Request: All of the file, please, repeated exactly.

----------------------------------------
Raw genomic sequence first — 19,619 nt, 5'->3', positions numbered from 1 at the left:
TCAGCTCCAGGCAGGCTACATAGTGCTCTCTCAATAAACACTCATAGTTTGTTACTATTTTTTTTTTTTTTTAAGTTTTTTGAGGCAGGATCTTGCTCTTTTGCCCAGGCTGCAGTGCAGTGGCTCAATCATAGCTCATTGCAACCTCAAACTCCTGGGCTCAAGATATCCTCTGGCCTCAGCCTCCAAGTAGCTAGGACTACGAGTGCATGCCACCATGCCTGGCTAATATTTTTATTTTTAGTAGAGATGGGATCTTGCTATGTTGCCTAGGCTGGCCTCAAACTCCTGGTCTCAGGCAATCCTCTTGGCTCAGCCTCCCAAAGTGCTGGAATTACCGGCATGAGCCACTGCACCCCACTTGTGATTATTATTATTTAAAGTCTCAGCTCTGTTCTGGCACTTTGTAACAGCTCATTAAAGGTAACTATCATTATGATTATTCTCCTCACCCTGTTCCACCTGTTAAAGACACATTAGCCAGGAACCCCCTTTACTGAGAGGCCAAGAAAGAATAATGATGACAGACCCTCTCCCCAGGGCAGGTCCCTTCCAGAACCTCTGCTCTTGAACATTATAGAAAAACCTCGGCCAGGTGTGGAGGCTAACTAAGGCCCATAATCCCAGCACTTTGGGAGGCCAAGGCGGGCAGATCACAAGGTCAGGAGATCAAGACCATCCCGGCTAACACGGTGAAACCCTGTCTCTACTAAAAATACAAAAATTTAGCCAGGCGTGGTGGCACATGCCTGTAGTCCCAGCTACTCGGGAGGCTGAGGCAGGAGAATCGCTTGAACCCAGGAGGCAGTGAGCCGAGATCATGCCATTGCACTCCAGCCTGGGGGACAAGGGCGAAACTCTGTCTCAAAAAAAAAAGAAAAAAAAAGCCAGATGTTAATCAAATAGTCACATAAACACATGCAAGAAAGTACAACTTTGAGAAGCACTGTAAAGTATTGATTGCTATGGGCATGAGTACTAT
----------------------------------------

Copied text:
Raw genomic sequence first — 19,619 nt, 5'->3', positions numbered from 1 at the left:
TCAGCTCCAGGCAGGCTACATAGTGCTCTCTCAATAAACACTCATAGTTTGTTACTATTTTTTTTTTTTTTTAAGTTTTTTGAGGCAGGATCTTGCTCTTTTGCCCAGGCTGCAGTGCAGTGGCTCAATCATAGCTCATTGCAACCTCAAACTCCTGGGCTCAAGATATCCTCTGGCCTCAGCCTCCAAGTAGCTAGGACTACGAGTGCATGCCACCATGCCTGGCTAATATTTTTATTTTTAGTAGAGATGGGATCTTGCTATGTTGCCTAGGCTGGCCTCAAACTCCTGGTCTCAGGCAATCCTCTTGGCTCAGCCTCCCAAAGTGCTGGAATTACCGGCATGAGCCACTGCACCCCACTTGTGATTATTATTATTTAAAGTCTCAGCTCTGTTCTGGCACTTTGTAACAGCTCATTAAAGGTAACTATCATTATGATTATTCTCCTCACCCTGTTCCACCTGTTAAAGACACATTAGCCAGGAACCCCCTTTACTGAGAGGCCAAGAAAGAATAATGATGACAGACCCTCTCCCCAGGGCAGGTCCCTTCCAGAACCTCTGCTCTTGAACATTATAGAAAAACCTCGGCCAGGTGTGGAGGCTAACTAAGGCCCATAATCCCAGCACTTTGGGAGGCCAAGGCGGGCAGATCACAAGGTCAGGAGATCAAGACCATCCCGGCTAACACGGTGAAACCCTGTCTCTACTAAAAATACAAAAATTTAGCCAGGCGTGGTGGCACATGCCTGTAGTCCCAGCTACTCGGGAGGCTGAGGCAGGAGAATCGCTTGAACCCAGGAGGCAGTGAGCCGAGATCATGCCATTGCACTCCAGCCTGGGGGACAAGGGCGAAACTCTGTCTCAAAAAAAAAAGAAAAAAAAAGCCAGATGTTAATCAAATAGTCACATAAACACATGCAAGAAAGTACAACTTTGAGAAGCACTGTAAAGTATTGATTGCTATGGGCATGAGTACTAT